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View from the Bottom: My foot's in the door of the Big Four, but life's a bore

"Mother Theresa doesn't work on Wall Street." I recently read this quote.

Since moving to a larger city at the start of the year, 2010 has been a mixed bag, both personally and professionally. I got offered my supposed "dream job" supporting the front office at one of the Big Four banks, only to have it cruelly taken away by a ruthless business-unit manager and an inept recruitment agency.

I spent the first four months of the year unemployed, close to financial ruin and having to return home to my parents. I was forced onto the dole, and to make things worse, I decided to torture myself with the pleasure of studying to undertake the CFA level 1 exam.

I had more than 30 interviews, met six recruitment agencies, read a book on job hunting and resume creation and came almost to the end of my tether before I cracked a (very much entry-level) position in back-office institutional banking with a different Big Four firm.

This role couldn't have come soon enough. I was happy to at least have got a "foot in the door". After two years of travel, countless different job paths and several moves to different cities, I felt I had finally become serious about my career and knew enough about my new employer to feel that further opportunities would present themselves if I worked hard.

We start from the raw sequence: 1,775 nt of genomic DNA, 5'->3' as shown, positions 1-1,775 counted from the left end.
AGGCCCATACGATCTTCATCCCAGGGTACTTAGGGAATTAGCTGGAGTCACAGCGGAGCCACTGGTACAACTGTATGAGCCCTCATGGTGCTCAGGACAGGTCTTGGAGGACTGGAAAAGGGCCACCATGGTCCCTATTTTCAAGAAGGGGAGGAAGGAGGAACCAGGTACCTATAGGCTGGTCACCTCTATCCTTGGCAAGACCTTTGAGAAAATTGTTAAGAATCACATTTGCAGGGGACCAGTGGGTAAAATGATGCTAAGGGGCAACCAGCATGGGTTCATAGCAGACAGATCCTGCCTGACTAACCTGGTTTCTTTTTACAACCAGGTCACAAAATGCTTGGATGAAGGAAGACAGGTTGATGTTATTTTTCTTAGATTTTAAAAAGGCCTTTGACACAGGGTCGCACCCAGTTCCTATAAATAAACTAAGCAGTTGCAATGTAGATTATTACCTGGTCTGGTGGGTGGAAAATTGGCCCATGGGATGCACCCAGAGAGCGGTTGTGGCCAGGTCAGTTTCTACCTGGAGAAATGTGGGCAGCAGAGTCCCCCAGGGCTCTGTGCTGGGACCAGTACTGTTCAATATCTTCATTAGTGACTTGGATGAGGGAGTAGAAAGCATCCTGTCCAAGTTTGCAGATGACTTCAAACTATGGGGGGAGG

Was it worth it?

So what have I learnt on the job so far that really isn't just a whinge about my situation? Not that much to be honest. My career-advancement strategy is really going nowhere, and I sometimes wonder why we banking types enter the industry in the first place. We aren't saving the world and we're not helping people either (or at least not doing the job with the direct intention of helping people).

But yet we'll put ourselves through several years of work in jobs we hate in the vain hope that we'll hit the front, hit the big time, move up the corporate ladder, gain some clients, manage a significant portfolio and become a "master of the universe" (or at least find a job we do actually enjoy).

While in the longer term I believe taking this very junior role will work for me, in the short term it's more of a "business as usual" position. But as I can't be the first person to have considered the "foot in the door" strategy, what are the unwritten conventions to open up a more senior, more challenging opportunity?

Help me get to the top

Most seem to say a year is the absolute minimum you need to serve. Let me know your thoughts. A year seems like a long time to be in a job I don't enjoy, but it also makes sense: employers certainly do value consistency in CVs, as I have found out the hard way.